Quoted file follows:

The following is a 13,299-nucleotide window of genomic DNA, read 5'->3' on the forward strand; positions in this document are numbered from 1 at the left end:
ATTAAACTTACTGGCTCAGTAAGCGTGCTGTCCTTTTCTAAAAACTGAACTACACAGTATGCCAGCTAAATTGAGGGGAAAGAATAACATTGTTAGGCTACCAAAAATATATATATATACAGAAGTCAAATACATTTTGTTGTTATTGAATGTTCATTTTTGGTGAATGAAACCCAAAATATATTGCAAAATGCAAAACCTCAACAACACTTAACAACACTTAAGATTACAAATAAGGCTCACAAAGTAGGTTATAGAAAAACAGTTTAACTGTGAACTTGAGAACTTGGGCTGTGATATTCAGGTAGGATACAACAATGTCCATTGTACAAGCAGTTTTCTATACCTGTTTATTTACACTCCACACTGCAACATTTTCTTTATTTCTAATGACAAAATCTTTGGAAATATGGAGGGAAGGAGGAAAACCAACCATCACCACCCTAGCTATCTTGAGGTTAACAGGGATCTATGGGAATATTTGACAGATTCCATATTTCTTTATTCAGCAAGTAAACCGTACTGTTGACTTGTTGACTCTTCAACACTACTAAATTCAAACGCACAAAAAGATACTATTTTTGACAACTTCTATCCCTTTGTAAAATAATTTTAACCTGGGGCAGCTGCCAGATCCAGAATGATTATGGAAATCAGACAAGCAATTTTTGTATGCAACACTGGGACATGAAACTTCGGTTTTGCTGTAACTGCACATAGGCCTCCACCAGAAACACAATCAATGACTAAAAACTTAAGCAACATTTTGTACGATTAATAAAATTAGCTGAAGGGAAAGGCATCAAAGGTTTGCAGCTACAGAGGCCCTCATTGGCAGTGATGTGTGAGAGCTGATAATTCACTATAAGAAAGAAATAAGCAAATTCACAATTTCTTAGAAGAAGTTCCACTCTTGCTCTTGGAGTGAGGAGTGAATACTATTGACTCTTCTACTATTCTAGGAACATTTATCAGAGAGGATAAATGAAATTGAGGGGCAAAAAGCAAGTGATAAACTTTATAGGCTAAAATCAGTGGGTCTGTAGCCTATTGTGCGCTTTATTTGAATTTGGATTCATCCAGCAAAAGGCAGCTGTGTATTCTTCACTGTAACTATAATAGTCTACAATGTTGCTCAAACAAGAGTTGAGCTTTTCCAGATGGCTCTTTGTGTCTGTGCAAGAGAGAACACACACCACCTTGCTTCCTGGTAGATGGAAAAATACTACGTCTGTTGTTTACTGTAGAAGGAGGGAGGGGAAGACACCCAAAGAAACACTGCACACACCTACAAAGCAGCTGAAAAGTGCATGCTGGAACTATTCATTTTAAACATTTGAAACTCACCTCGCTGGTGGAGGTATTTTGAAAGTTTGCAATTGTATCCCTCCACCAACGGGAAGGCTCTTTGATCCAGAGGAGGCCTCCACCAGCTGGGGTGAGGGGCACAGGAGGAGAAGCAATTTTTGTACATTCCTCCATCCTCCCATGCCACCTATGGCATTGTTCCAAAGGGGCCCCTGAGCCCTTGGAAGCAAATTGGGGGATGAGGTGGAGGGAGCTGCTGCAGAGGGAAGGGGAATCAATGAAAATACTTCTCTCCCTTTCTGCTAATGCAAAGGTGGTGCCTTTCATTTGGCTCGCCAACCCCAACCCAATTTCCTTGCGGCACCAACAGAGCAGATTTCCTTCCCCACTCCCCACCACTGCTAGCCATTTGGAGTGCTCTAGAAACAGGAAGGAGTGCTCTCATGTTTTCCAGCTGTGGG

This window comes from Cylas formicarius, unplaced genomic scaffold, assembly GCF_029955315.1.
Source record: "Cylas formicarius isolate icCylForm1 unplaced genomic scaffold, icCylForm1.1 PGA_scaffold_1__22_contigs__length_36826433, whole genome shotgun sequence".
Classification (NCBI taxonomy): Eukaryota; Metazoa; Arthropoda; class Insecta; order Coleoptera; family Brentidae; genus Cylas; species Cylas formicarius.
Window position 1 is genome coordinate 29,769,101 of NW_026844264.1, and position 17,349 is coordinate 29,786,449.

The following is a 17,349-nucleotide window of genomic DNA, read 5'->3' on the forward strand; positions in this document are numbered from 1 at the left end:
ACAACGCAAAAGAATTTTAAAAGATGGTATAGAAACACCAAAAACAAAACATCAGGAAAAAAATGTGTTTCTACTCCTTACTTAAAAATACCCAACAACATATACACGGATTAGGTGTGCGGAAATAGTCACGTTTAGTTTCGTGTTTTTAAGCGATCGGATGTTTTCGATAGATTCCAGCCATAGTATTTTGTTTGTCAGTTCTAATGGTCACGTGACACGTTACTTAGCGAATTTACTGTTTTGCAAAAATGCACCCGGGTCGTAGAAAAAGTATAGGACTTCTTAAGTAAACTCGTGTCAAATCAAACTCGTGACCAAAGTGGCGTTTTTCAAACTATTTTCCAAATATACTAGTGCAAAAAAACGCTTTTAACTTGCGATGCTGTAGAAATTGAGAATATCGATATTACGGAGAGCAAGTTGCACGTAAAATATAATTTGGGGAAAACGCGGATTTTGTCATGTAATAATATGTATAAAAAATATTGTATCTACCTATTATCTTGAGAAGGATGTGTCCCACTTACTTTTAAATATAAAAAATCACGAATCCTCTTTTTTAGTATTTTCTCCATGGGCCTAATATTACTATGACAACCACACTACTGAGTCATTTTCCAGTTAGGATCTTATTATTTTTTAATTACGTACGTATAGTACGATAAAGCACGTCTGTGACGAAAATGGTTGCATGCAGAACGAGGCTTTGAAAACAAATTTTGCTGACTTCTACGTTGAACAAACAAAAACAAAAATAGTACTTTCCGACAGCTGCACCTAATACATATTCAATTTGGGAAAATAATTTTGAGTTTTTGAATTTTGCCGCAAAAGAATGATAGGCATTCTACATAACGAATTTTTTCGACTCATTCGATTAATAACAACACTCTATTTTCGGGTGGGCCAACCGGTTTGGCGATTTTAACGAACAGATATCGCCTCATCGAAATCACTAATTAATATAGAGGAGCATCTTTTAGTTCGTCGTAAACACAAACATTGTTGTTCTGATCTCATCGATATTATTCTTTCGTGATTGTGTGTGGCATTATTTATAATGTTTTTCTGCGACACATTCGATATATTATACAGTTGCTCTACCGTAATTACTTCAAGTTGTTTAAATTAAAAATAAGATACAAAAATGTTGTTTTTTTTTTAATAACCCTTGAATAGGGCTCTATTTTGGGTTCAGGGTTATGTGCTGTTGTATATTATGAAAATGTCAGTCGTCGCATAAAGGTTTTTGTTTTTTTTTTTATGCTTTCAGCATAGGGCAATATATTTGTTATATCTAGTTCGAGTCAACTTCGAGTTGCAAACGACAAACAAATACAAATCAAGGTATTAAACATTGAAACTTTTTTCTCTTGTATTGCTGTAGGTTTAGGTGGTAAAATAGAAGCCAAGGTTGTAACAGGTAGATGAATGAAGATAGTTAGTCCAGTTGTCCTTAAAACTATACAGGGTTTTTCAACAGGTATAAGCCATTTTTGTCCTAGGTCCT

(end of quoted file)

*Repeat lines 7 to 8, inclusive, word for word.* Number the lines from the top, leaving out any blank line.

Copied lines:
The following is a 17,349-nucleotide window of genomic DNA, read 5'->3' on the forward strand; positions in this document are numbered from 1 at the left end:
ACAACGCAAAAGAATTTTAAAAGATGGTATAGAAACACCAAAAACAAAACATCAGGAAAAAAATGTGTTTCTACTCCTTACTTAAAAATACCCAACAACATATACACGGATTAGGTGTGCGGAAATAGTCACGTTTAGTTTCGTGTTTTTAAGCGATCGGATGTTTTCGATAGATTCCAGCCATAGTATTTTGTTTGTCAGTTCTAATGGTCACGTGACACGTTACTTAGCGAATTTACTGTTTTGCAAAAATGCACCCGGGTCGTAGAAAAAGTATAGGACTTCTTAAGTAAACTCGTGTCAAATCAAACTCGTGACCAAAGTGGCGTTTTTCAAACTATTTTCCAAATATACTAGTGCAAAAAAACGCTTTTAACTTGCGATGCTGTAGAAATTGAGAATATCGATATTACGGAGAGCAAGTTGCACGTAAAATATAATTTGGGGAAAACGCGGATTTTGTCATGTAATAATATGTATAAAAAATATTGTATCTACCTATTATCTTGAGAAGGATGTGTCCCACTTACTTTTAAATATAAAAAATCACGAATCCTCTTTTTTAGTATTTTCTCCATGGGCCTAATATTACTATGACAACCACACTACTGAGTCATTTTCCAGTTAGGATCTTATTATTTTTTAATTACGTACGTATAGTACGATAAAGCACGTCTGTGACGAAAATGGTTGCATGCAGAACGAGGCTTTGAAAACAAATTTTGCTGACTTCTACGTTGAACAAACAAAAACAAAAATAGTACTTTCCGACAGCTGCACCTAATACATATTCAATTTGGGAAAATAATTTTGAGTTTTTGAATTTTGCCGCAAAAGAATGATAGGCATTCTACATAACGAATTTTTTCGACTCATTCGATTAATAACAACACTCTATTTTCGGGTGGGCCAACCGGTTTGGCGATTTTAACGAACAGATATCGCCTCATCGAAATCACTAATTAATATAGAGGAGCATCTTTTAGTTCGTCGTAAACACAAACATTGTTGTTCTGATCTCATCGATATTATTCTTTCGTGATTGTGTGTGGCATTATTTATAATGTTTTTCTGCGACACATTCGATATATTATACAGTTGCTCTACCGTAATTACTTCAAGTTGTTTAAATTAAAAATAAGATACAAAAATGTTGTTTTTTTTTTAATAACCCTTGAATAGGGCTCTATTTTGGGTTCAGGGTTATGTGCTGTTGTATATTATGAAAATGTCAGTCGTCGCATAAAGGTTTTTGTTTTTTTTTTTATGCTTTCAGCATAGGGCAATATATTTGTTATATCTAGTTCGAGTCAACTTCGAGTTGCAAACGACAAACAAATACAAATCAAGGTATTAAACATTGAAACTTTTTTCTCTTGTATTGCTGTAGGTTTAGGTGGTAAAATAGAAGCCAAGGTTGTAACAGGTAGATGAATGAAGATAGTTAGTCCAGTTGTCCTTAAAACTATACAGGGTTTTTCAACAGGTATAAGCCATTTTTGTCCTAGGTCCT